Since you have other medical issues your docs may have you see a pain management doc to help you better handle your current issues and any additional problems you have once your doing rads. I would suggest talking to your doc about all the specialists you need to get set up. If your treatment center is one of the comprehensive cancer centers (CCC's are the US's top cancer treatment facilities) they use a team based approach with all specialists meeting together (at the tumor board meeting) to discuss and map out plans for each patient. You as the patient and your caregiver are also allowed to attend the tumor board meetings too so you can ask questions and learn first hand what the plans for your "case" are.

Feel free to ask questions and we will try to help as much as possible. We've been thru it ourselves or as caregivers so hopefully we will be able to help guide you. Its not an easy journey but with our help we'll try to make it easier to get thru. Hang in there!!!


PS... Great job on your signature!!! Thank you!!!





Christine
SCC 6/15/07 L chk & by L molar both Stag I, age44
2x cispltn-35 IMRT end 9/27/07
-65 lbs in 2 mo, no caregvr
Clear PET 1/08
4/4/08 recur L chk Stag I
surg 4/16/08 clr marg
215 HBO dives
3/09 teeth out, trismus
7/2/09 recur, Stg IV
8/24/09 trach, ND, mandiblctmy
3wks medicly inducd coma
2 mo xtended hospital stay, ICU & burn unit
PICC line IV antibx 8 mo
10/4/10, 2/14/11 reconst surg
OC 3x in 3 years
very happy to be alive smile
Re: Hello and thank you for being here! [Re: ChristineB] #200374
08-27-2020 03:25 AM
08-27-2020 03:25 AM
Joined: Aug 2020
Posts: 2
M
Marjatta Offline OP
Member
Marjatta  Offline OP
Member
M

Joined: Aug 2020
Posts: 2
Hi Christine,

Thank you for the warm welcome!

I also appreciate all the info on the gastric feeding tube. When I told my oncologist that I was 40 lb. overweight and was trying to lose it, he said, "No, no! You're going to lose 10% of your body weight without even trying, just because of the treatment."

I also agreed to participate in a swallowing study. Should I be accepted into the trial, I will either be placed in a "proactive" group or a "reactive" group. The hospital wants to determine whether speech/swallowing therapy is more effective if started before radiation (proactive) or after swallowing has already become difficult (reactive).

Marjatta
smile


- 63 yr old female, ex-smoker
- Diagnosed with floor-of-mouth squamous cell carcinoma
- Had surgery to remove tumour April 2020
-Neck dissection surgery to remove surrounding lymph nodes July 2020
- Just embarking on radiation-chemo journey Aug 2020
- Chronic pain sufferer for 20 yrs due to Failed Back Surgery Syndrome; unable to exercise or walk for long periods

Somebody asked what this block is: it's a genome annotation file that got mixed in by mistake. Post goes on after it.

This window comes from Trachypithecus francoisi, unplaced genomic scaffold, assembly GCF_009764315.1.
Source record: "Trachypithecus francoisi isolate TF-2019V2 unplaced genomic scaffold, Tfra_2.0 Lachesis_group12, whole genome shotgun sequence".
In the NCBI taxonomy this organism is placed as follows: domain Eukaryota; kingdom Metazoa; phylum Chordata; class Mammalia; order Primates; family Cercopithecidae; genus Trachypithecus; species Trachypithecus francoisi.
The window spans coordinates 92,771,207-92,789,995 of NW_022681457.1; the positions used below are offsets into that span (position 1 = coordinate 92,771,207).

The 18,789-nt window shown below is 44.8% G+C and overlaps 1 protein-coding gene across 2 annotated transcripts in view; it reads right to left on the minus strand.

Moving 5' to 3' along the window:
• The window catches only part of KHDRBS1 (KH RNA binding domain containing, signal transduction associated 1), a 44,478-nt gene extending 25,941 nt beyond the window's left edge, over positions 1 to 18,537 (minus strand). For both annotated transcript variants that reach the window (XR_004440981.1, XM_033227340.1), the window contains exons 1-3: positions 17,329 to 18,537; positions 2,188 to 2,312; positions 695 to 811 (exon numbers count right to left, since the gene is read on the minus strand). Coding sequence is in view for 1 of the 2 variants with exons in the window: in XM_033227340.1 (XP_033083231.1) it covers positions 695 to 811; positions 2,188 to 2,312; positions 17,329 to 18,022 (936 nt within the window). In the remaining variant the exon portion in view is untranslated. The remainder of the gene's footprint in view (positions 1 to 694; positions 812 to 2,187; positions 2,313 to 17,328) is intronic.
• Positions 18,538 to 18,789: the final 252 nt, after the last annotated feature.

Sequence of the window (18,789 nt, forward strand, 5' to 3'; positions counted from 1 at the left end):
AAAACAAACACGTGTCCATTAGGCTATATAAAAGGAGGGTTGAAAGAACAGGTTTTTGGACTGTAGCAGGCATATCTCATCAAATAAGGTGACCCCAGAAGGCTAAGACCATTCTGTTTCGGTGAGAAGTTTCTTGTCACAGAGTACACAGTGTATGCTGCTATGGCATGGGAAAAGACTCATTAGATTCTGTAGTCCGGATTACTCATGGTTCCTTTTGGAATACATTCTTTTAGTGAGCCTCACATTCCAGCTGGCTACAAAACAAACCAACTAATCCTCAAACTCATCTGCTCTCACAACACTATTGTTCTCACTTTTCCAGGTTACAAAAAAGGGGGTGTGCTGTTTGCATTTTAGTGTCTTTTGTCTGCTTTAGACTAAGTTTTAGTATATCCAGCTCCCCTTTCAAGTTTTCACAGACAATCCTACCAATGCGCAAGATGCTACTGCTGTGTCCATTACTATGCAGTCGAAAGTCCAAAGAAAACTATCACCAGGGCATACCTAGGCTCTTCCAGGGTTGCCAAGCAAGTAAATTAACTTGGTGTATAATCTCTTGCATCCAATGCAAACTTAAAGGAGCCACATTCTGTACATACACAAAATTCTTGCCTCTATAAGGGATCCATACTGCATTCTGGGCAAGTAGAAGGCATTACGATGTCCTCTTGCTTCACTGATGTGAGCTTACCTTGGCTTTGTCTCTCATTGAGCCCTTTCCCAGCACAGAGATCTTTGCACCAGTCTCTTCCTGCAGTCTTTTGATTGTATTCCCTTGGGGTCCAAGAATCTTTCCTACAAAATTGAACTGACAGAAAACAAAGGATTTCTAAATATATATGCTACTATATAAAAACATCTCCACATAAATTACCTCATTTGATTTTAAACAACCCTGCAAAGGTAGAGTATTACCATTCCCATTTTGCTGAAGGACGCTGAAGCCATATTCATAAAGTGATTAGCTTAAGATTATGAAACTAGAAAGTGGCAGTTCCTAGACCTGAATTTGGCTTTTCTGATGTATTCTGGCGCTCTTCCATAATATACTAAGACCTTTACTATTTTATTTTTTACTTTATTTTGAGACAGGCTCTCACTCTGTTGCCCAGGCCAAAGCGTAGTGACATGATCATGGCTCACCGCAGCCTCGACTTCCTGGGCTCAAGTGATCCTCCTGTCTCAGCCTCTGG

Re: Hello and thank you for being here! [Re: Marjatta] #200375
08-27-2020 04:31 AM
08-27-2020 04:31 AM
Joined: Jun 2007
Posts: 10,500
PA
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ChristineB Offline
Administrator, Director of Patient Support Services
ChristineB  Offline
Administrator, Director of Patient Support Services
Patient Advocate (old timer, 2000 posts)
C

Joined: Jun 2007
Posts: 10,500
PA
Weight loss is a HUGE no-no!!! Your doc is right!!! You like almost all OC patients will see weight dropping without even trying to lose it. Thats due to the body working OT to repair the damage the cancer is doing while trying to rid itself of the invader so its constantly working hard which burns ALOT of calories. Most who are just starting out are shocked when I tell them a bare minimum of 2500 calories every single day is needed. They're worried they'll gain weight which is next to impossible for anyone dealing with cancer. One big thing that helps most OC patients is to learn more about their illness. You may have learned about it from your husband going thru it but theres soooo much incorrect info out there and how quickly things change, it cant hurt to read thru the links to pick up pointers. Heres several articles (always from reputable sources providing only correct info) which go further into this and have info to help you get thru everything...


Livestrong - losing weight with chemo

Livestrong - Calorie Intake Importance

Diet and Nutrition during treatments

Cachexia ---- muscle - weight loss during rads

List of Easy to Eat Foods

Main OCF Site, Understanding


The last link is one of the best ones as it explains all kinds of things most patients should know before/during rads. With sooo many things being impacted and discussed at doctor appointments, its very easy to leave something out of office visits, forgetting about it until something pops up related to your concerns. Too much to read and learn can become overwhelming for some people. By educating yourself, you will be a better advocate for yourself later when you run into challenges.

Wishing you the very best with everything!!!

PS... Thank you for participating in the study!!! Its sooooo important!!! By helping researchers to better understand more about OC patients swallowing, it helps so many by adapting current treatment trends more towards what will work for most other future OC patients.


Christine
SCC 6/15/07 L chk & by L molar both Stag I, age44
2x cispltn-35 IMRT end 9/27/07
-65 lbs in 2 mo, no caregvr
Clear PET 1/08
4/4/08 recur L chk Stag I
surg 4/16/08 clr marg
215 HBO dives
3/09 teeth out, trismus
7/2/09 recur, Stg IV
8/24/09 trach, ND, mandiblctmy
3wks medicly inducd coma
2 mo xtended hospital stay, ICU & burn unit
PICC line IV antibx 8 mo
10/4/10, 2/14/11 reconst surg
OC 3x in 3 years
very happy to be alive smile
Re: Hello and thank you for being here! [Re: Marjatta] #200378
08-27-2020 01:01 PM
08-27-2020 01:01 PM
Joined: Jun 2019
Posts: 219
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Dizz_zzey Offline
"OCF across the pond"
Dizz_zzey  Offline
"OCF across the pond"
Gold Member (200+ posts)
D

Joined: Jun 2019
Posts: 219
OC is the most effective weightloss programme I've ever been on, but it's the worst treatment. I lost 40kg (although learning to eat during lock-down has caused me to put on 4kg :D) I ended up giving away pretty much my entire wardrobe to friends and charity, then I hunted on eBay for new ones.

Please, if you can, keep us posted about the trial! I am very interested as to see which part you become involved in and what the results are in the long term. I know what I think, but I'm not a medical professional smile


F 39 x-smoker,non drink
05/20/19 T4aN1/N2bM0 SCC L lateral tongue &10mm into R
Pembro pre & post surgery
RIG 08/10/19
Glossectomy ND RFFR 08/13/19
RT x33
2x cispltin
No doing too bad smile